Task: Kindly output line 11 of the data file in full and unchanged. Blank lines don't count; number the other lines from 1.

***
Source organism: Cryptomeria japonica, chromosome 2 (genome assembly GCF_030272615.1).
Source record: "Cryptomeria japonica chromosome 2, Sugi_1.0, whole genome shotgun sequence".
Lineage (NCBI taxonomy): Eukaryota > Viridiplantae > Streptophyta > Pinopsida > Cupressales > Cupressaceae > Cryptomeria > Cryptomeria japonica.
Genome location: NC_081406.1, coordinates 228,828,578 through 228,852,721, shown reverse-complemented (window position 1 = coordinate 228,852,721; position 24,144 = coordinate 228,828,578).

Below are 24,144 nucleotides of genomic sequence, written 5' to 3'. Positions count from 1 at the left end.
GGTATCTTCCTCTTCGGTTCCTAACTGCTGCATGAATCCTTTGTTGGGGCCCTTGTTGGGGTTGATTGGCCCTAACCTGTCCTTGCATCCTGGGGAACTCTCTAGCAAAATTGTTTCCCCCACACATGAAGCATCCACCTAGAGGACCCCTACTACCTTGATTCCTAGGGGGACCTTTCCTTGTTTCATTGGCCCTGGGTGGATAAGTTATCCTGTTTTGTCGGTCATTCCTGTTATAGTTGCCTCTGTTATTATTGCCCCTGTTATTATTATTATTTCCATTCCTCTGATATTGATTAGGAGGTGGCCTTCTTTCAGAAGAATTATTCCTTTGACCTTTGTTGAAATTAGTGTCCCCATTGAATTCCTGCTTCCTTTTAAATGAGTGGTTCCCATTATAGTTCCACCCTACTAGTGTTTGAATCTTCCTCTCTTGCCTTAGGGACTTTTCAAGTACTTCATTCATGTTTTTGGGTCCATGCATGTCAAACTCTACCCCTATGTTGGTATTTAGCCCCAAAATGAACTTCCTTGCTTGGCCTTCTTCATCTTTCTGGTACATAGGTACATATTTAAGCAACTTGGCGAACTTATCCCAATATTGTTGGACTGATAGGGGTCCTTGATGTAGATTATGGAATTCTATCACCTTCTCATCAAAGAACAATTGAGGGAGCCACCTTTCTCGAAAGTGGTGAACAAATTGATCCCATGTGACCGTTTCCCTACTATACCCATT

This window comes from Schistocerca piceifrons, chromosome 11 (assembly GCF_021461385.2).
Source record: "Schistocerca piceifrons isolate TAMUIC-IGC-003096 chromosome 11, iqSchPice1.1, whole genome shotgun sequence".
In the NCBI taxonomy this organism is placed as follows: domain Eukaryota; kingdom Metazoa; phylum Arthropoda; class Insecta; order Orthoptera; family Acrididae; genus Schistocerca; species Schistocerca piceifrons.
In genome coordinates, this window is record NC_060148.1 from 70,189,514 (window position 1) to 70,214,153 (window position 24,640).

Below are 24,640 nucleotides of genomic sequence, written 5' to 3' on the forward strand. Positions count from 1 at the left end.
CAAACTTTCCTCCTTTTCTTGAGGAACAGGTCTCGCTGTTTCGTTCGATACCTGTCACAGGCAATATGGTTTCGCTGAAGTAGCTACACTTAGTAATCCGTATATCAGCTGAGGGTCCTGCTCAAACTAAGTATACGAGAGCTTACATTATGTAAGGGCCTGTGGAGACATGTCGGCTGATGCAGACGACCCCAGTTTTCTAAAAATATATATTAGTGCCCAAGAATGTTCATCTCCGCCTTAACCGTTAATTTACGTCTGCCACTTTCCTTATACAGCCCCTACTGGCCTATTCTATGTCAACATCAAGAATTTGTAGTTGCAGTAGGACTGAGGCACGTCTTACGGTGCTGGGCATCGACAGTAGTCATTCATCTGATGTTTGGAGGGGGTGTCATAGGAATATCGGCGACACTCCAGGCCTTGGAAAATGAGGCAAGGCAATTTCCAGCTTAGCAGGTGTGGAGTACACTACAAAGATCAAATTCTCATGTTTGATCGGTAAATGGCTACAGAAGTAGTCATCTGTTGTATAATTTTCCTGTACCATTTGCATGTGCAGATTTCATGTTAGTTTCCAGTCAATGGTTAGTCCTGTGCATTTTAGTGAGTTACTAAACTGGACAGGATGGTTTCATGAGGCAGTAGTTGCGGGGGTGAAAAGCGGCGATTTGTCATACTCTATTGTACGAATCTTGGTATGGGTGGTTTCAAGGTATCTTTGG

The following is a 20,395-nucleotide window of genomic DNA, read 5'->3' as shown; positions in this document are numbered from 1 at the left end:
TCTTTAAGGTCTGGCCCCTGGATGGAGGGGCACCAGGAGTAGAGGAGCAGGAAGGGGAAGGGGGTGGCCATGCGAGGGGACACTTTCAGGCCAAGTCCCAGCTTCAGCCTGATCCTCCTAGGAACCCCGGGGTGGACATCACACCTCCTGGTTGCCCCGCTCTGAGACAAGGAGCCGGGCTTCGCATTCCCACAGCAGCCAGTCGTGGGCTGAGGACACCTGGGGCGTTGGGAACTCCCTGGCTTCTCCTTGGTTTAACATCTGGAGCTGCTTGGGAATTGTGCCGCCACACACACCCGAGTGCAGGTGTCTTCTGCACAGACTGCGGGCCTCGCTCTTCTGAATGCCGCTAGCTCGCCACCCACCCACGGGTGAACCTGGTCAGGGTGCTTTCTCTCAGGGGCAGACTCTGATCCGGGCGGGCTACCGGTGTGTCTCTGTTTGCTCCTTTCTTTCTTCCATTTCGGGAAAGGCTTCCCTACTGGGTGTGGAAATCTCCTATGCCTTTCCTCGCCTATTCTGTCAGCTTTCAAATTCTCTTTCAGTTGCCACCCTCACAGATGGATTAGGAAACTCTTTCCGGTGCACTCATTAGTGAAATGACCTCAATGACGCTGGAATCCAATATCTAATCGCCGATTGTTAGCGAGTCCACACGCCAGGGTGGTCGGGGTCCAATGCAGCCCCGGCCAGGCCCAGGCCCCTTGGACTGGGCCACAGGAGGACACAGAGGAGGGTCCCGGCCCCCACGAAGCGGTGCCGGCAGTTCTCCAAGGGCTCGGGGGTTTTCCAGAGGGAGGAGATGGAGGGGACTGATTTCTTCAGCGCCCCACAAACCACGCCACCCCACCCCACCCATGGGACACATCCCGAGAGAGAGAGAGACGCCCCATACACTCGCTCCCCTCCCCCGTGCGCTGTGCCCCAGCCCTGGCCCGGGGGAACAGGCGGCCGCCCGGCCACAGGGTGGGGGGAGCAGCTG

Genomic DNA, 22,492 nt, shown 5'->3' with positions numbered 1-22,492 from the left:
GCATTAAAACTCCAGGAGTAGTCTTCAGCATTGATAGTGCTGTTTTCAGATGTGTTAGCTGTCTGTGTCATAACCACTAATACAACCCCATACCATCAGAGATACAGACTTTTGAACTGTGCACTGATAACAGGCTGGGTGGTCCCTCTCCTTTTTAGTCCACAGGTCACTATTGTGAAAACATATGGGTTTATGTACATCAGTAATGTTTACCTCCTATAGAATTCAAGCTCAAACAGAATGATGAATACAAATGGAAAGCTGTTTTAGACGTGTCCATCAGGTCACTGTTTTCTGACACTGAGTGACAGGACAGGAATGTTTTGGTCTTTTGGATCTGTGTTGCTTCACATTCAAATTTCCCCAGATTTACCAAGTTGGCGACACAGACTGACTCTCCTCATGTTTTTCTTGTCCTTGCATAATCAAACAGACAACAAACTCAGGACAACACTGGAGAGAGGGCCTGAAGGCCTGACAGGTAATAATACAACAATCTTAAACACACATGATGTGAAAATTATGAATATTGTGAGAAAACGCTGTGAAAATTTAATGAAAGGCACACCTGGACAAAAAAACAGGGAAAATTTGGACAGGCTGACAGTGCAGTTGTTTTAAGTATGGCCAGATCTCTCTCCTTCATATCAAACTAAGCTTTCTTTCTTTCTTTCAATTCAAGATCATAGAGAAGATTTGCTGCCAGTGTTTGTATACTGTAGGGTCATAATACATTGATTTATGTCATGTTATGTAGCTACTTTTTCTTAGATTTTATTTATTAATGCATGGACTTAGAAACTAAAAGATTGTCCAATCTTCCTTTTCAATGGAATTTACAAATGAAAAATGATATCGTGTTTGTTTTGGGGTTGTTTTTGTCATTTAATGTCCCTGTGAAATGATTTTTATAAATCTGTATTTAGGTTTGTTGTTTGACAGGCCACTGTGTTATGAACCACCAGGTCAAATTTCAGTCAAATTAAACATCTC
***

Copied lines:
Below are 24,640 nucleotides of genomic sequence, written 5' to 3' on the forward strand. Positions count from 1 at the left end.